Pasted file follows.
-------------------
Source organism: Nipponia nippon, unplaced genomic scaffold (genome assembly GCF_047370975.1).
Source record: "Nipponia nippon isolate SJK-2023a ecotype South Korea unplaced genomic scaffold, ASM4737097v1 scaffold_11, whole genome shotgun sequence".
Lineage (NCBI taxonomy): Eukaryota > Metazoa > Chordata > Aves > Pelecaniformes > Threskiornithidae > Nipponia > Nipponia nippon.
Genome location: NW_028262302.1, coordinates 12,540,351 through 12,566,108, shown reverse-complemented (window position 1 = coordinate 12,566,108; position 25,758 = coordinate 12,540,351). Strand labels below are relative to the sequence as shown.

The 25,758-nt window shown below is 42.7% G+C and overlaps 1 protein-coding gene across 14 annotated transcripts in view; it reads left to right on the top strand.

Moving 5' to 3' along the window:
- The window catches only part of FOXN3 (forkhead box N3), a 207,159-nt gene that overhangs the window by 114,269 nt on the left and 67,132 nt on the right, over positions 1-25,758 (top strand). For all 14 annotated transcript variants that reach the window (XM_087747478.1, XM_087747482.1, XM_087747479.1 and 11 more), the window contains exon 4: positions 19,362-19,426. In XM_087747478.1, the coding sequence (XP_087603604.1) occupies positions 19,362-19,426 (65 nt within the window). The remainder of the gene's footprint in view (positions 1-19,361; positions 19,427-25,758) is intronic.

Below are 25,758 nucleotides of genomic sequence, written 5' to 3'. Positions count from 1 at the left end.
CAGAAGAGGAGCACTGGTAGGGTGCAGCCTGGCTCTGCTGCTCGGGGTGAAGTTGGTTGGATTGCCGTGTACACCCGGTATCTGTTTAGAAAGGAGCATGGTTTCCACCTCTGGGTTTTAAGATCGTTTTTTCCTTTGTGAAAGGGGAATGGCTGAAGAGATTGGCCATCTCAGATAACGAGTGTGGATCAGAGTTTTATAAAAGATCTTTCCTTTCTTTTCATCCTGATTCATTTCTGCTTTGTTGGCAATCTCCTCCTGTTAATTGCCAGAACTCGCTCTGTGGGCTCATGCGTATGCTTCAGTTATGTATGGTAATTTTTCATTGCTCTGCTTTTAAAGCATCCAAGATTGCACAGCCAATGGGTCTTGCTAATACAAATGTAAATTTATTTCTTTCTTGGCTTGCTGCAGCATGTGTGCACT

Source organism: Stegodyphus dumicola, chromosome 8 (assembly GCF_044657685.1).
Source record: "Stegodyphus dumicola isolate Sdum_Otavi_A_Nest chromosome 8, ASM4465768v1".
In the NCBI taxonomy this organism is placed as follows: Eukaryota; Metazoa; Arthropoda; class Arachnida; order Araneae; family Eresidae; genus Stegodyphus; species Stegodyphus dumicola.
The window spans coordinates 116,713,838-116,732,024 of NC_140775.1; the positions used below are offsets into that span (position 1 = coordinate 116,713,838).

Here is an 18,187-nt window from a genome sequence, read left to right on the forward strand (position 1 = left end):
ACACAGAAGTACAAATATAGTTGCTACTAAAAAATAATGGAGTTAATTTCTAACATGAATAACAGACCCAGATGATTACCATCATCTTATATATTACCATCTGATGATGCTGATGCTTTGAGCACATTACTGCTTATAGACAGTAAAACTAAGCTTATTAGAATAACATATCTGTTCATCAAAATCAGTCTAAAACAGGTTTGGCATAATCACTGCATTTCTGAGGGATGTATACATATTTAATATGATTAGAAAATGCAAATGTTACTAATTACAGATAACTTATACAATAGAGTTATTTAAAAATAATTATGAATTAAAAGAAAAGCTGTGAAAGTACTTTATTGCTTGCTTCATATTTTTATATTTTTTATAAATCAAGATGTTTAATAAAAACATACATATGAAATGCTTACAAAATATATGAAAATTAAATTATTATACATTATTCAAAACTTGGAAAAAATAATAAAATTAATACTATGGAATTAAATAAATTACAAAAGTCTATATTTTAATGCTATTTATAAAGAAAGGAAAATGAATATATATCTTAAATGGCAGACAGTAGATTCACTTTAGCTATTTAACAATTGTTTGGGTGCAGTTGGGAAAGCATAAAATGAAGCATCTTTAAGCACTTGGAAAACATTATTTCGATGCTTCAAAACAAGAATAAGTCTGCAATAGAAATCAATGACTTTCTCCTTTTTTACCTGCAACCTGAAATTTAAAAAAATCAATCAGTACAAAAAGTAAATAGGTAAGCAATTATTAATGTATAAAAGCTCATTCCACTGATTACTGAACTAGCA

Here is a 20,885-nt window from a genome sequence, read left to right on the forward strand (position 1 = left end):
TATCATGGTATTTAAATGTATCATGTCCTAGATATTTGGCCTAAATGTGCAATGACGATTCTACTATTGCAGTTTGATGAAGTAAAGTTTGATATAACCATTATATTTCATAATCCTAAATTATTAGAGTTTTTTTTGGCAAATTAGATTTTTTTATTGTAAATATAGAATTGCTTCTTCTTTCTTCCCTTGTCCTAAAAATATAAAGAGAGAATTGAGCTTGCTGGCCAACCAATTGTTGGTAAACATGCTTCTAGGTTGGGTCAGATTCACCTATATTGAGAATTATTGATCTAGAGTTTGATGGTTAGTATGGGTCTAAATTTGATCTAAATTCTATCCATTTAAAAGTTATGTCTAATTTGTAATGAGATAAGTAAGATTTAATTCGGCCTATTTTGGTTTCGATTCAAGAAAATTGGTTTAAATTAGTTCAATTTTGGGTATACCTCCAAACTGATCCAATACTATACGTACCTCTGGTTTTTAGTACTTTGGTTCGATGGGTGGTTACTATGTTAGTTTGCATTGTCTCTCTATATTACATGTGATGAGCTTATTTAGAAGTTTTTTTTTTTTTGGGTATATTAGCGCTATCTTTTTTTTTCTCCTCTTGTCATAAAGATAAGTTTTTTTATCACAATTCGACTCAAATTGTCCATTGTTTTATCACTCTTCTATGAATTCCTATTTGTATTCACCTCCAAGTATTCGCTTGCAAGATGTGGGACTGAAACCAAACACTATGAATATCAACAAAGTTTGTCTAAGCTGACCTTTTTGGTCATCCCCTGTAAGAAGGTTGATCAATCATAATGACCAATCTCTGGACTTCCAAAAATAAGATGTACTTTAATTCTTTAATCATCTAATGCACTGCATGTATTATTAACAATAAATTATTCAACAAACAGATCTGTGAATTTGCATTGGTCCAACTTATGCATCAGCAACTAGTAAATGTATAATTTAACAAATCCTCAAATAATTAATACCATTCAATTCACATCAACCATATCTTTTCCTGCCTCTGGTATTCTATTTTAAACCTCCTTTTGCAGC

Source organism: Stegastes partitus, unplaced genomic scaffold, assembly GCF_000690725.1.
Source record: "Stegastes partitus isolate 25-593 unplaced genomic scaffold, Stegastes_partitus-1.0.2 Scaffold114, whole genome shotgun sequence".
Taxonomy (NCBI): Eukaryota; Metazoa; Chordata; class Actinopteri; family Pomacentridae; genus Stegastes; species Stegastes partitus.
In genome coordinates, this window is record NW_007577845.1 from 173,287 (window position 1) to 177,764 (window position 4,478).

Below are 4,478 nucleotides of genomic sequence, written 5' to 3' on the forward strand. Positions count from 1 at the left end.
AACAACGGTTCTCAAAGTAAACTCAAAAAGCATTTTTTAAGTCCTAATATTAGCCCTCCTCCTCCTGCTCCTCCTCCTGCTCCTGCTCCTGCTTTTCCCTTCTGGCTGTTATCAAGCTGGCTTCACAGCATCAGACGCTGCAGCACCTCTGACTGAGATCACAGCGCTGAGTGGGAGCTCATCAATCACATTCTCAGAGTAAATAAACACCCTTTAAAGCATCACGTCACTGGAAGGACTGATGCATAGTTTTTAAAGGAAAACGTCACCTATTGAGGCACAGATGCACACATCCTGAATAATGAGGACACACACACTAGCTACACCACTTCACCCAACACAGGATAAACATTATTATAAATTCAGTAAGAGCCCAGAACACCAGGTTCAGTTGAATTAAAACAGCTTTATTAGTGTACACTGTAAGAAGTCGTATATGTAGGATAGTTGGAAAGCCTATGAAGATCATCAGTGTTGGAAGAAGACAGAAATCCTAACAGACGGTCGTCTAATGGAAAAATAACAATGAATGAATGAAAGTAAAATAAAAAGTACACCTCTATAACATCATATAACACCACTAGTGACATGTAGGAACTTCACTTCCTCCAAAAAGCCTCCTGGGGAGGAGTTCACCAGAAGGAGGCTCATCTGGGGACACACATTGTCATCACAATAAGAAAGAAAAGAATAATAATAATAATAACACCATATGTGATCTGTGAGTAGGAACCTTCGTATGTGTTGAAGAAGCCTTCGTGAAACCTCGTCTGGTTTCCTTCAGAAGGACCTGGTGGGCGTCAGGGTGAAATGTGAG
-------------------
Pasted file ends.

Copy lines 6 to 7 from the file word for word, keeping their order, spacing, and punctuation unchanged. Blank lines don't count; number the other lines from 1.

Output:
Moving 5' to 3' along the window:
- The window catches only part of FOXN3 (forkhead box N3), a 207,159-nt gene that overhangs the window by 114,269 nt on the left and 67,132 nt on the right, over positions 1-25,758 (top strand). For all 14 annotated transcript variants that reach the window (XM_087747478.1, XM_087747482.1, XM_087747479.1 and 11 more), the window contains exon 4: positions 19,362-19,426. In XM_087747478.1, the coding sequence (XP_087603604.1) occupies positions 19,362-19,426 (65 nt within the window). The remainder of the gene's footprint in view (positions 1-19,361; positions 19,427-25,758) is intronic.